FIG. 2 is a perspective view showing the shape of the surface pattern of the lower substrate 108 shown in FIG. 1. Underlying films 113 are formed in stripes on the surface of the lower substrate 108 comprised of glass etc. The underlying film 113, however, is by no means limited to a striped shape, and may also be formed over the entire surface of the lower substrate 108. However, when the underlying film is formed all over, the surface of the underlying film 113 is uneven and there is the fear that the polarization surface may become disheveled and the display contrast may be lowered when light incident to the display device is linearly polarized. Therefore, with display cells employing liquid crystal as the electro-optical substance, it is preferable for the underlying film 113 to be matched with the discharge electrodes 109 or for the barrier rib 110 to be of a striped shape so that general linear polarization may be used for the incident light. i.e. it is preferable if the underlying film 113 is removed from regions which incident light passes through, beforehand. The discharge electrodes 109 overlaid on the underlying film 113 are formed in stripes. These discharge electrodes 113 are arrayed at a prescribed pitch, with each individual stripe having a width of prescribed dimensions. These discharge electrodes 109 are made by screen-printing and then baking a conductive paste consisting of, for example, Ni2 B taken as the main component, a binder, and a solvent which are mixed together. The barrier ribs 110 are formed on the discharge electrodes 109. These barrier ribs 110 are also striped with the same pitch. The stripes of the barrier rib 110 are slightly narrower than the stripes of the discharge electrodes 109 and are matched with respect to these discharge electrodes 109. The barrier rib 110 is made by screen printing an insulation paste made of, for example, glass paste etc. and then performing high temperature baking.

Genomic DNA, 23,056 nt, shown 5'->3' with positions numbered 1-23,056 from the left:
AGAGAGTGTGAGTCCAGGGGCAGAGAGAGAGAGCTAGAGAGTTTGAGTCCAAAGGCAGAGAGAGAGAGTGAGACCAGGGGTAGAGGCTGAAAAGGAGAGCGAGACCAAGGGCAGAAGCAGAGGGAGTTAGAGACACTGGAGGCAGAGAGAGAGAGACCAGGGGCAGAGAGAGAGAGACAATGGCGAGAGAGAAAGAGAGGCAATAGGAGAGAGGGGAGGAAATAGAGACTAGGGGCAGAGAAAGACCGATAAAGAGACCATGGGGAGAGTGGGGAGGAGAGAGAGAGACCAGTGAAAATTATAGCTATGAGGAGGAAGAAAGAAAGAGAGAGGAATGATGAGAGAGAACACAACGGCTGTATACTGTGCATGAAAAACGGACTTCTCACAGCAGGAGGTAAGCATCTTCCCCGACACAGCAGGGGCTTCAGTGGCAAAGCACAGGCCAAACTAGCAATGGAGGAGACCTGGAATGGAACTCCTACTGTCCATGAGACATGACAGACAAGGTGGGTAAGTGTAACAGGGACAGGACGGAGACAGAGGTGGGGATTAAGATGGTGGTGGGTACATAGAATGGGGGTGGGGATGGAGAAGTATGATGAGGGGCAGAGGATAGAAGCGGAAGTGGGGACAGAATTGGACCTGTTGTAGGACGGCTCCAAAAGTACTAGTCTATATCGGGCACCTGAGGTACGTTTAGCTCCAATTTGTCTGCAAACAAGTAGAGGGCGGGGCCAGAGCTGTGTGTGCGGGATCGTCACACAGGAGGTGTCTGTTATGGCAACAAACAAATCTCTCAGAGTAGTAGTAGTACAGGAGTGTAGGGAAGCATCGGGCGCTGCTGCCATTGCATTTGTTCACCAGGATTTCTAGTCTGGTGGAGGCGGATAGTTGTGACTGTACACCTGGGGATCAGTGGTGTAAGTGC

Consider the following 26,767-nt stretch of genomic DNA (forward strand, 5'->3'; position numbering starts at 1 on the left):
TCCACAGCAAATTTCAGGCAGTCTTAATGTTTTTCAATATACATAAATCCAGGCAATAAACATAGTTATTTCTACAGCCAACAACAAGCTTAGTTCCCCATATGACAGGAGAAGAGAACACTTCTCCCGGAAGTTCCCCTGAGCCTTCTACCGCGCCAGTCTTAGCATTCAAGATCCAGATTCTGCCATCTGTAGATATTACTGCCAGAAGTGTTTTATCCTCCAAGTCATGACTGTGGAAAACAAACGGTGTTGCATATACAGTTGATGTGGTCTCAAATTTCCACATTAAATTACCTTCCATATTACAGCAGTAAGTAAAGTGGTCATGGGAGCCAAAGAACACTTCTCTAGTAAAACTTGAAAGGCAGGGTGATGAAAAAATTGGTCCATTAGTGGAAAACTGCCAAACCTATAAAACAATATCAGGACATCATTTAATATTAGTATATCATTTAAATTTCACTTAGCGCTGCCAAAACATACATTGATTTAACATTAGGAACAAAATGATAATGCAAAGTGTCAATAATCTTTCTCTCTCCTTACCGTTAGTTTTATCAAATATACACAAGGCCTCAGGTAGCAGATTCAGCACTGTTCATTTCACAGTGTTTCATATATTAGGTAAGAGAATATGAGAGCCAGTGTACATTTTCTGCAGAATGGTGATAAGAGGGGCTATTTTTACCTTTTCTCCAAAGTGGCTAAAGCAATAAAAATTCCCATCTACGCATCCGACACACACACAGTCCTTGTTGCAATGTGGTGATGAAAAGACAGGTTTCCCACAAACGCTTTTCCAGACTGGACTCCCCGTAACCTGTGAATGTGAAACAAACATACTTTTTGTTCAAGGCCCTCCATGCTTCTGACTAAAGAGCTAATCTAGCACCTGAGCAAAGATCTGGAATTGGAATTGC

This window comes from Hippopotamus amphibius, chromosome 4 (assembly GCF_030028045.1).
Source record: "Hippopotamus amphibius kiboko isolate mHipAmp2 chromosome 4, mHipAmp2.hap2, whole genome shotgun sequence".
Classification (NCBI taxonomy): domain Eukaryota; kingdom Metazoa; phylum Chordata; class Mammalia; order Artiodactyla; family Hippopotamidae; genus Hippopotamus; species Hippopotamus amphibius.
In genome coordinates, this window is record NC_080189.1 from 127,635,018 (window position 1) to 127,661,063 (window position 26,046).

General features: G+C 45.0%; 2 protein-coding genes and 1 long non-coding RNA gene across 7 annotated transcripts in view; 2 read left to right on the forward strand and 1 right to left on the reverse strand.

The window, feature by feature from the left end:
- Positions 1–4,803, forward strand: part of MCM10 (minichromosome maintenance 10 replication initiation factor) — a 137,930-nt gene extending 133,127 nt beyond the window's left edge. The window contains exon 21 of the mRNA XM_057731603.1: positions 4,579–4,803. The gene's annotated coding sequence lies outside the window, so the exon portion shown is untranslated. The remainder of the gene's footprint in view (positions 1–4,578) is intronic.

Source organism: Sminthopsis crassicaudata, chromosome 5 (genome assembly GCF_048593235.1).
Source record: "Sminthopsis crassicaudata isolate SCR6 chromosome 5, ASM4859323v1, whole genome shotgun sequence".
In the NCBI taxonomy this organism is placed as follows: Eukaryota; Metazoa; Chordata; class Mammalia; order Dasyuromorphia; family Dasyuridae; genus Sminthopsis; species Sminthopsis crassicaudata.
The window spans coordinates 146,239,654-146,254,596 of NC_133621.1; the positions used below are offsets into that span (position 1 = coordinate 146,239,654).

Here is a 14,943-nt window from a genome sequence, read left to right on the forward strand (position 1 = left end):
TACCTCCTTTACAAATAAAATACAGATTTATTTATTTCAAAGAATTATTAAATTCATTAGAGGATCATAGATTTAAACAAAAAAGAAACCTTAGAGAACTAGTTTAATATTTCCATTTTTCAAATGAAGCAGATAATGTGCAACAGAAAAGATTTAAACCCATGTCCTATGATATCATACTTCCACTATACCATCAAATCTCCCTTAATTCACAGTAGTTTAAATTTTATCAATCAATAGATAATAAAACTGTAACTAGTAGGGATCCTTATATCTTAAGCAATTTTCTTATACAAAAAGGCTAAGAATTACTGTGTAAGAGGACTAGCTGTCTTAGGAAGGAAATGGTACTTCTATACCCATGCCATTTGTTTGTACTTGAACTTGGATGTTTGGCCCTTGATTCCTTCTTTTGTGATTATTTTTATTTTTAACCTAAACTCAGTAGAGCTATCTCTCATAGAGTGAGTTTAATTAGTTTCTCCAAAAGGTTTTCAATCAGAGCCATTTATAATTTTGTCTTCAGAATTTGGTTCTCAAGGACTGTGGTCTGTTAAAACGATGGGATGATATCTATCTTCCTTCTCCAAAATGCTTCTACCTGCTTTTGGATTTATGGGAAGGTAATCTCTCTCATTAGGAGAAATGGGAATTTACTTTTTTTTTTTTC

In this embodiment, an underlying film 113 comprising of glass paste is provided as the underlayer for the discharge electrodes and bending in the lower substrate may be reduced by making the softening point of this underlying film 113 higher than the softening point for the glass paste of the barrier rib. Bending in the lower substrate occurs due to stress applied in such a manner as to cause the discharge electrodes to contract in the direction of the stripes. It is the function of the underlying films 113 to absorb this stress and this will be described in detail in the following. Basically, the glass paste of the printed foundation is made of a sintered glass layer via the following process. First, the solvent is evaporated at a low temperature of about 150° C. Then, the resin binder (non-volatile) is baked-off by heating the substrate to 350° to 400° C. in the presence of oxygen. The glass particles are then fused together by heating the substrate to a temperature of about 540° to 600° C. This process is known as sintering. A glass layer having superior continuity is formed a glass paste having a low softening point which is easy to sinter. On the other hand, a porous glass layer is formed from a glass paste having a high softening point so as to include minute spaces which make sintering difficult. If the difficult-to-sinter glass paste is used as an underlayer for the discharge electrodes, minute cracks occur within the underlying film when the discharge electrodes contract in the stripe direction because the underlayer is porous. i.e. the contractive stress of the discharge electrodes is relieved by the generation of cracks in the underlying film 113, with it being difficult to transmit this to the lower substrate 8, and the occurrence of bending is therefore suppressed. The baking temperature is generally decided using the sintering temperature for the glass paste which forms the barrier ribs. If, however, the softening point of the glass paste for the underlayer is lower than the softening point of the glass paste for the barrier ribs, the sintering of the underlayer progresses hastily and the function as the buffer layer is not seen to be effective against the contractive stress. It may therefore be set up the softening point of the glass paste for the underlying film to be higher than the softening point of the glass paste for the barrier rib and the buffer film can therefore be seen to function as such by using this kind of material.